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NASCAR Hall of Fame names its 2019 class

Published in blog.hemmings.com

NASCAR Hall of Fame in Charlotte, North Carolina. Photo courtesy NASCARHall.com.

Each year, a voting panel of NASCAR representatives, NASCAR Hall of Famers, track owners, media, manufacturer’s representatives, drivers, and industry leaders convenes to narrow a pool of 20 candidates for the NASCAR Hall of Fame down to five inductees. Next February, the tenth such group entered into the Hall of Fame will include Jeff Gordon, Jack Roush, Roger Penske, Davey Allison, and Alan Kulwicki.

Jeff Gordon. Photo by Jerry Markland/Getty Images for Texas Motor Speedway.

Jeff Gordon, who received 96-percent of the vote, captured his first Cup Series Championship in 1995, at age 24, becoming the youngest driver of the modern era to take the title. Over the course of a NASCAR Cup Series career that spanned 22 years with 797 consecutive starts, Gordon earned three more championships and 93 race wins, including a record-setting 13 in the 1998 season alone. Credited with helping to bring NASCAR into the mainstream across America, Gordon remains active as a racing analyst for FOX.

 

Jack Roush. Photo by Matthew Stockman/Getty Images.

Jack Roush, who received 70-percent of the vote, has extensive experience across a range of series. After accumulating undergraduate and graduate degrees in mathematics, he went to work for Ford , then Chrysler, before launching his own engineering business. Time as a drag-racing team owner followed, but in 1988 Roush turned his attention the NASCAR. In the decades since, Roush Racing (now Roush Fenway Racing) has earned an impressive 322 victories in NASCAR’s national series, as well as five owner’s championships and three driver’s championships. Renowned for his ability to recognize and develop driver talent like Matt Kenseth and Kurt Busch, Roush received the Bill France Award of Excellence in 2001.

 

Roger Penske. Photo by Streeter Lecka/Getty Images for NASCAR.

Roger Penske, who received 68-percent of the vote, began his racing career as a driver, but ultimately rose to prominence as a team owner across multiple series. In 2016, Penske’s 50th year in racing, his NASCAR Cup Series team marked its 100th victory and ended the season with the Bill France Award of Excellence. Team Penske driver Brad Keselowski earned a NASCAR Cup Series championship in 2012, and from 2013-’15, the organization reigned supreme in NASCAR’s Xfinity Series. A previous owner of Michigan International Speedway, Penske also built the Auto Club Speedway in Fontana, California, which annually hosts NASCAR’s Auto Club 400.

 

Davey Allison. Photo by ISC Images and Archives via Getty Images.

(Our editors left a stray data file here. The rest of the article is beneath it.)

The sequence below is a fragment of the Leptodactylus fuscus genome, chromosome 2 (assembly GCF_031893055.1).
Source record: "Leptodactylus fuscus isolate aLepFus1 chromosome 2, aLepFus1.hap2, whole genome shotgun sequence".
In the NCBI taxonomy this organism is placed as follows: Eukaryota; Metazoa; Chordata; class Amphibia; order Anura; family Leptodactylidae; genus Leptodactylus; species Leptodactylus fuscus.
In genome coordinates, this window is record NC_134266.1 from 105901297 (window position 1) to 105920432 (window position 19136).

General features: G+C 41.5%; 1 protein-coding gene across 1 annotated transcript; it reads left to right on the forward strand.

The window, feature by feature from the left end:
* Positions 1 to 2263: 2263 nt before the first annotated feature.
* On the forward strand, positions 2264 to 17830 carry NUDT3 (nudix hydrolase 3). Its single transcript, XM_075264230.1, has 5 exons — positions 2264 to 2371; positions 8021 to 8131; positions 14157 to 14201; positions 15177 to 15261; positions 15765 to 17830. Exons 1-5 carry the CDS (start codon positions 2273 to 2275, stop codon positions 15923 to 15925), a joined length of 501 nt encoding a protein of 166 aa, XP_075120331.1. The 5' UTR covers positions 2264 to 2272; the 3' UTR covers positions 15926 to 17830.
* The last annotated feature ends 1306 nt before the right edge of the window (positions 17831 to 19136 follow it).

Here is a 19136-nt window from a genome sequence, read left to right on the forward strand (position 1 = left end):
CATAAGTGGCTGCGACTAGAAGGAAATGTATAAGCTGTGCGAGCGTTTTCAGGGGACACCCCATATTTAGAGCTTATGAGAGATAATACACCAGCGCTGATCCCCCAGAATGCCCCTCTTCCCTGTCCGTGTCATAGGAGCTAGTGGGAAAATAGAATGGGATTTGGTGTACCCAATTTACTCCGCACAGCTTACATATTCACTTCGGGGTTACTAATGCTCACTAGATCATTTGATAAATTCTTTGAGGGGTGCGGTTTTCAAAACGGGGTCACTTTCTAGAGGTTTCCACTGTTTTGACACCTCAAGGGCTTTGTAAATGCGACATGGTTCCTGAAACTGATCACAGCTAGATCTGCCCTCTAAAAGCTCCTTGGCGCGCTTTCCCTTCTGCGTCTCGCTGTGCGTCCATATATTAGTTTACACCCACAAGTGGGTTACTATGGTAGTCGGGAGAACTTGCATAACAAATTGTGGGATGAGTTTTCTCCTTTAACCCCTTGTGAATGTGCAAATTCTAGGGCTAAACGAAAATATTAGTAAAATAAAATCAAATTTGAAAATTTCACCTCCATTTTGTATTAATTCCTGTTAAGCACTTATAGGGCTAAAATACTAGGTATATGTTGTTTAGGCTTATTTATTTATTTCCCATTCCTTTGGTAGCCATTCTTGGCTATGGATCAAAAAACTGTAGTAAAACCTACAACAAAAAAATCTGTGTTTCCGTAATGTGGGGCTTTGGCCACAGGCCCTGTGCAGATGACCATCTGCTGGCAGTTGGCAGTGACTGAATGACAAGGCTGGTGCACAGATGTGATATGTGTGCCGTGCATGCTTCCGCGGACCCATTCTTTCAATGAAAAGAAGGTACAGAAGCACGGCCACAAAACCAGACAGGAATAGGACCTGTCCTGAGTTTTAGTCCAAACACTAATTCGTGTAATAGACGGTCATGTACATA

Davey Allison, who received 63-percent of the vote, was born into a racing family, the son of NASCAR Hall of Fame inductee Bobby Allison. Starting his racing career on local tracks in his native Alabama, Davey’s breakthrough came in 1987, when he replaced Cale Yarborough in the Ranier-Lundy’s Ford Thunderbird. In his debut season, Davey amassed two wins, five pole positions and nine top-five finishes, earning Rookie of the Year honors in the process. He’d go on to win a total of 19 races, including the 1992 Daytona 500, before his untimely death in a helicopter crash in 1993, at the age of 32.

 

Alan Kulwicki. Photo by ISC Images and Archives via Getty Images.

Alan Kulwicki, who received 46-percent of the vote, moved from Wisconsin to North Carolina in 1984, pursuing his dream of winning in NASCAR’s Cup Series as both a driver and a team owner. Against astronomical odds and on a shoestring budget, Kulwicki earned Rookie of the Year honors in 1986, and two years later, during the 1988 season, he took his first series victory, at Phoenix International Raceway. In celebration, he ran a victory lap of the track backwards, and in honor of his heritage this became known as the Polish victory lap. In 1992, Kulwicki took the championship as both a driver and owner, but before he could defend his title, his life was cut short by an April 1993 plane crash. Kulwicki was 38 years old.

This year, the 59 voting members cast 57 votes, as two – also potential inductees – abstained from casting ballots. In addition to the five new Hall of Fame members, the group (which also solicits input from fans via NASCAR.com) also votes on the Landmark Award for Outstanding Contributions to NASCAR, and in 2019 this will be presented to Jim Hunter, whose six decades in the sport include roles as journalist, public relations professional, track president and company executive.

The 2019 induction weekend begins Thursday, January 31, at the NASCAR Hall of Fame and Charlotte Convention Center, in Charlotte, North Carolina, with the official Induction Ceremony taking place on Feb 1, 2019. For additional details, or to purchase tickets, visit NASCARHall.com.